The look and feel of a chandelier gives any room a sense of luxury and history. They have been used for centuries to light some of the most elegant settings humans have ever known. In many cases, these antique chandeliers were made of wrought iron by master craftsmen. Fortunately, this material is extremely durable, and many antique chandeliers are still around and functioning today.
True Wrought Iron
The term "wrought iron" is not easily defined in modern times. In the past, "wrought iron" meant a piece of actual iron that was hand-worked by a craftsman. Today, "wrought iron" has been stamped on many pieces that have nothing to do with hand-crafting, or in some instances, nothing to do with iron, either.
Many products on the market that are sold as wrought iron are either cast (made in a mold, not by a hammer) or are actually made of mild steel. Mild steel is like iron in many ways but is a less expensive material. Make sure you know the product you are purchasing. You don't want to get silver if you're paying for gold.
Buying a Wrought Iron Chandelier
Purchasing and installing a wrought iron chandelier is often an expensive process. The material is as rare as it is heavy, its scarcity drives up the initial price, and the weight makes putting it up a big job. These pieces are, however, second-to-none when it comes to aesthetics.
Many places will say they are selling a wrought iron chandelier, but if you want the genuine article, you'll most likely have to talk to a craftsman or an antique dealer. Pieces that are made today are often composed of salvaged iron that had been used in old bridges or other industrial capacities. The metal is reworked with a hammer; the process is time-consuming and difficult.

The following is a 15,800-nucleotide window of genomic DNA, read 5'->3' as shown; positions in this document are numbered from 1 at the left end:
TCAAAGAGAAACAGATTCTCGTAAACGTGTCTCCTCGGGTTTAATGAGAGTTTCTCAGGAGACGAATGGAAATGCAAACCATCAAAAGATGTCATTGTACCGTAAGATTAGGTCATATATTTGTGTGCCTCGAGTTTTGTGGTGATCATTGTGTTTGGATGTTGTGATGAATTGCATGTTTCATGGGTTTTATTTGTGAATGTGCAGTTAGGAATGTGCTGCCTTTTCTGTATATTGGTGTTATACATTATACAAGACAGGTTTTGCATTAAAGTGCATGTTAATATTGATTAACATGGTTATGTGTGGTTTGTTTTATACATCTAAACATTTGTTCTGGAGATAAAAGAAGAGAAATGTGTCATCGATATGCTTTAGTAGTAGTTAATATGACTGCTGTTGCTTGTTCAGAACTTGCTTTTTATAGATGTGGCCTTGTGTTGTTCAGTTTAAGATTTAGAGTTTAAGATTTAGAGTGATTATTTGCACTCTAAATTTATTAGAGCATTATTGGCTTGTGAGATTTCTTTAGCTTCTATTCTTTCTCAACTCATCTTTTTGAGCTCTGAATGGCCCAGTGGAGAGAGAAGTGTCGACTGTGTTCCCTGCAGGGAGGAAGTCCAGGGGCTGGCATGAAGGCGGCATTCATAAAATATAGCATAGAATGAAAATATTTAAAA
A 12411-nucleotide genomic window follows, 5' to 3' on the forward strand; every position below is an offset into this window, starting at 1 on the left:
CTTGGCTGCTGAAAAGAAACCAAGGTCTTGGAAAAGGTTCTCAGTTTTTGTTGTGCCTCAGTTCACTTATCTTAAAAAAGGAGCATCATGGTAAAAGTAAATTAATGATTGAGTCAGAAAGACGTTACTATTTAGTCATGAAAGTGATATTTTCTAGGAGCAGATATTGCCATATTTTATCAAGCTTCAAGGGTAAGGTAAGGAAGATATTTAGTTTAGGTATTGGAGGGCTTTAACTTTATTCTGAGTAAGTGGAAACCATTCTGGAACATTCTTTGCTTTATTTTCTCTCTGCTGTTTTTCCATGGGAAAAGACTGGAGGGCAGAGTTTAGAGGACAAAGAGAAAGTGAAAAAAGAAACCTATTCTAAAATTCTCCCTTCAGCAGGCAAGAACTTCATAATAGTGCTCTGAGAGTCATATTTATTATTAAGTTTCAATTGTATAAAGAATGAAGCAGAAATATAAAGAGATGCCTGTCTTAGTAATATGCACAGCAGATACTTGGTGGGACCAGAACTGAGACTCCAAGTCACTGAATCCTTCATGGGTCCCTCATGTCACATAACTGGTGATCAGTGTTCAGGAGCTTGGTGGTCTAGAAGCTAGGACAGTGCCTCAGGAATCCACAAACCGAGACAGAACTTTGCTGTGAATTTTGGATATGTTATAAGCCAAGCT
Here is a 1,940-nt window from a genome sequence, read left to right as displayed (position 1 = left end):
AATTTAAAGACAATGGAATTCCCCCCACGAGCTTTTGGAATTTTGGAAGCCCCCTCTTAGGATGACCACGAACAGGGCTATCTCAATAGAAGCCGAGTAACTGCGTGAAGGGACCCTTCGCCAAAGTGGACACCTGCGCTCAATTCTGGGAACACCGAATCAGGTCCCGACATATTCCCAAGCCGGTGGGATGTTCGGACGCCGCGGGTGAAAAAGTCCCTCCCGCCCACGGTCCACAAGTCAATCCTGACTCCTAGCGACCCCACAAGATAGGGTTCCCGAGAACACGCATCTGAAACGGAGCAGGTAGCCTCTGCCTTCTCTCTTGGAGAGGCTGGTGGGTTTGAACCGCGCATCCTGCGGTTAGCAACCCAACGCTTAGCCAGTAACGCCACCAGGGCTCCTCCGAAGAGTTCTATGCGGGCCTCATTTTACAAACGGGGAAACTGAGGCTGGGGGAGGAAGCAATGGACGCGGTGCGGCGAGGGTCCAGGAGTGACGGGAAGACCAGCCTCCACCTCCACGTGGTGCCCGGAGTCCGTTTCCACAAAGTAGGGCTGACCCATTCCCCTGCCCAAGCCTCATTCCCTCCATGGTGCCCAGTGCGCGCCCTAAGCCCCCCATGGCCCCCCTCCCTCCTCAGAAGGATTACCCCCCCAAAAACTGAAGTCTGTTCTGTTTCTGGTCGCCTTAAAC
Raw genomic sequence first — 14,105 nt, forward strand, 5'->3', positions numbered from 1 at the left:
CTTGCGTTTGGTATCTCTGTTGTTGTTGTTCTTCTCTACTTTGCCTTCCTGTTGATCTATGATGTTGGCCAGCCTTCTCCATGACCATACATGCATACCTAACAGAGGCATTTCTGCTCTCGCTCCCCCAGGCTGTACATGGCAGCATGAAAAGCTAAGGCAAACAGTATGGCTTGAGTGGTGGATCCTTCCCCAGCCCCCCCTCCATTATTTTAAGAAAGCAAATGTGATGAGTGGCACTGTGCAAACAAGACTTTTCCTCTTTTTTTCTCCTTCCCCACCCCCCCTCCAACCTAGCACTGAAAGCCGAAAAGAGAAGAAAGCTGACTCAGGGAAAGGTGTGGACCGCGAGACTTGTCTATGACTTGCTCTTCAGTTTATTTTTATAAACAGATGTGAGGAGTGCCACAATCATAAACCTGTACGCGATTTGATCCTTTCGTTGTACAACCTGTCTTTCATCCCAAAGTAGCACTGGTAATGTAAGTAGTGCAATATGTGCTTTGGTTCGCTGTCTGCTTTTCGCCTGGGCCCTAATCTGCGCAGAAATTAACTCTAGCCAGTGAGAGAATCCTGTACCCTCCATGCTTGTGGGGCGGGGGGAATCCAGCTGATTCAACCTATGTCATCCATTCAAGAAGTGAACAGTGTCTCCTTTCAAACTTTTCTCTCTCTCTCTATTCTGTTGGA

Sometimes, online or in antique shops, you can find a wrought iron chandelier that was made decades (or even a century) ago. Purchasing one is buying not just a lamp, but also a piece of history. An antique chandelier, even if it is in pretty bad condition, can often be refurbished to look as wonderful as the day it was made. The process, while it might take some time and money, is usually well worth it. Items like this generally don't lose value.
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Electrifying an Antique Chandelier
Chandeliers have been being produced for so long, the way they are lit varies by era. Newer models are wired for electricity, but the further back you go, the more likely they are to be made to hold candles or use gas.
Due to practicality and fire safety issues, most antique chandeliers used in a modern residence are converted to electrical power. Even some that were made to use electrical power might need to be rewired before they are installed. In addition to the price of purchasing and installing the piece, the cost of having it electrified should also be taken into account.